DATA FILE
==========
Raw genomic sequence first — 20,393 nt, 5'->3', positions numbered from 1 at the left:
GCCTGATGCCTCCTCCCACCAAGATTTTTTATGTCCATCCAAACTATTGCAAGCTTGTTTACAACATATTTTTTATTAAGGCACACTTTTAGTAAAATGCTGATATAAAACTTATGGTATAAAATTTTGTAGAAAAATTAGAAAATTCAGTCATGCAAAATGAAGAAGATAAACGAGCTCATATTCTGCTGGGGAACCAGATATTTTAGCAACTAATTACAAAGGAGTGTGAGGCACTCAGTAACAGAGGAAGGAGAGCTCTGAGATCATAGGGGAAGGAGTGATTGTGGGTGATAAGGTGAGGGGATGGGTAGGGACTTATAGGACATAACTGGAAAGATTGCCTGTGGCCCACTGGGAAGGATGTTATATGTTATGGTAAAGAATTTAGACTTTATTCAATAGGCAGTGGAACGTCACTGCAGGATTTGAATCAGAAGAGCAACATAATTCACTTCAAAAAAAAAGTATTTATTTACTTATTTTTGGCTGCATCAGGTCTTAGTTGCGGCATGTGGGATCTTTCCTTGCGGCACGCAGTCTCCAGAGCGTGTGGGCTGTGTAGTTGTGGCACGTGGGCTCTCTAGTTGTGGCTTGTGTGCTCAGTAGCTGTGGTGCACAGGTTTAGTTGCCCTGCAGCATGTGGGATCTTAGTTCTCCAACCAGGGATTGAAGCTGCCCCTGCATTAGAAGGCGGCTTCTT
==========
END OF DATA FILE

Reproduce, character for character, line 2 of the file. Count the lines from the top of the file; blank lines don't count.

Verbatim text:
GCCTGATGCCTCCTCCCACCAAGATTTTTTATGTCCATCCAAACTATTGCAAGCTTGTTTACAACATATTTTTTATTAAGGCACACTTTTAGTAAAATGCTGATATAAAACTTATGGTATAAAATTTTGTAGAAAAATTAGAAAATTCAGTCATGCAAAATGAAGAAGATAAACGAGCTCATATTCTGCTGGGGAACCAGATATTTTAGCAACTAATTACAAAGGAGTGTGAGGCACTCAGTAACAGAGGAAGGAGAGCTCTGAGATCATAGGGGAAGGAGTGATTGTGGGTGATAAGGTGAGGGGATGGGTAGGGACTTATAGGACATAACTGGAAAGATTGCCTGTGGCCCACTGGGAAGGATGTTATATGTTATGGTAAAGAATTTAGACTTTATTCAATAGGCAGTGGAACGTCACTGCAGGATTTGAATCAGAAGAGCAACATAATTCACTTCAAAAAAAAAGTATTTATTTACTTATTTTTGGCTGCATCAGGTCTTAGTTGCGGCATGTGGGATCTTTCCTTGCGGCACGCAGTCTCCAGAGCGTGTGGGCTGTGTAGTTGTGGCACGTGGGCTCTCTAGTTGTGGCTTGTGTGCTCAGTAGCTGTGGTGCACAGGTTTAGTTGCCCTGCAGCATGTGGGATCTTAGTTCTCCAACCAGGGATTGAAGCTGCCCCTGCATTAGAAGGCGGCTTCTT